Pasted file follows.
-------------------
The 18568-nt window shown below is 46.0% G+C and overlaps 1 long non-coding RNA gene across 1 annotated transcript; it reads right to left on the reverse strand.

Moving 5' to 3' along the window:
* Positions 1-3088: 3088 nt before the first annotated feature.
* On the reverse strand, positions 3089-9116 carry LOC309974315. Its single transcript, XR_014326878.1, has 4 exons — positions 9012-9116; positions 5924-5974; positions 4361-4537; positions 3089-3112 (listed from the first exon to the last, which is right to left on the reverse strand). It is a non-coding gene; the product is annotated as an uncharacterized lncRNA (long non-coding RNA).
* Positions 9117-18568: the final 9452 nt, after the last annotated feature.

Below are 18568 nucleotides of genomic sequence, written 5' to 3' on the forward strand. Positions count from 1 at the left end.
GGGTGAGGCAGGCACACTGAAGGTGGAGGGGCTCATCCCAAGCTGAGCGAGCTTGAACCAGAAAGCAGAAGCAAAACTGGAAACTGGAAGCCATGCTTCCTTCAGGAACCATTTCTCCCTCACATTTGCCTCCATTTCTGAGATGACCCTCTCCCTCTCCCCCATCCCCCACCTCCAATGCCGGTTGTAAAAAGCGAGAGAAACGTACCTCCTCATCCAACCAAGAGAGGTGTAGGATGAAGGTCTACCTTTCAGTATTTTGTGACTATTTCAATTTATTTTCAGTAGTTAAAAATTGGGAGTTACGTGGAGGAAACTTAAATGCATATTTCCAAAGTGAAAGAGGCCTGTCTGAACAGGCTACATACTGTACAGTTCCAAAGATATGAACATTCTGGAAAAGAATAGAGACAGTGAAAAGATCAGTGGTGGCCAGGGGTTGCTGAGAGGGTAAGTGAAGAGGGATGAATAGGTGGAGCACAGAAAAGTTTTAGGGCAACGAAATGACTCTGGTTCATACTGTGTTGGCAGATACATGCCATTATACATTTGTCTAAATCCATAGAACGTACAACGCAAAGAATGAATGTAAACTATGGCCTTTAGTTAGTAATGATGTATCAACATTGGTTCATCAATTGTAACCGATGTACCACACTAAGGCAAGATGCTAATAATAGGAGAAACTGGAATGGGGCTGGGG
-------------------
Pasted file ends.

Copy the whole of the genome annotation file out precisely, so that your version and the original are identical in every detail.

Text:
The 18568-nt window shown below is 46.0% G+C and overlaps 1 long non-coding RNA gene across 1 annotated transcript; it reads right to left on the reverse strand.

Moving 5' to 3' along the window:
* Positions 1-3088: 3088 nt before the first annotated feature.
* On the reverse strand, positions 3089-9116 carry LOC309974315. Its single transcript, XR_014326878.1, has 4 exons — positions 9012-9116; positions 5924-5974; positions 4361-4537; positions 3089-3112 (listed from the first exon to the last, which is right to left on the reverse strand). It is a non-coding gene; the product is annotated as an uncharacterized lncRNA (long non-coding RNA).
* Positions 9117-18568: the final 9452 nt, after the last annotated feature.

Below are 18568 nucleotides of genomic sequence, written 5' to 3' on the forward strand. Positions count from 1 at the left end.
GGGTGAGGCAGGCACACTGAAGGTGGAGGGGCTCATCCCAAGCTGAGCGAGCTTGAACCAGAAAGCAGAAGCAAAACTGGAAACTGGAAGCCATGCTTCCTTCAGGAACCATTTCTCCCTCACATTTGCCTCCATTTCTGAGATGACCCTCTCCCTCTCCCCCATCCCCCACCTCCAATGCCGGTTGTAAAAAGCGAGAGAAACGTACCTCCTCATCCAACCAAGAGAGGTGTAGGATGAAGGTCTACCTTTCAGTATTTTGTGACTATTTCAATTTATTTTCAGTAGTTAAAAATTGGGAGTTACGTGGAGGAAACTTAAATGCATATTTCCAAAGTGAAAGAGGCCTGTCTGAACAGGCTACATACTGTACAGTTCCAAAGATATGAACATTCTGGAAAAGAATAGAGACAGTGAAAAGATCAGTGGTGGCCAGGGGTTGCTGAGAGGGTAAGTGAAGAGGGATGAATAGGTGGAGCACAGAAAAGTTTTAGGGCAACGAAATGACTCTGGTTCATACTGTGTTGGCAGATACATGCCATTATACATTTGTCTAAATCCATAGAACGTACAACGCAAAGAATGAATGTAAACTATGGCCTTTAGTTAGTAATGATGTATCAACATTGGTTCATCAATTGTAACCGATGTACCACACTAAGGCAAGATGCTAATAATAGGAGAAACTGGAATGGGGCTGGGG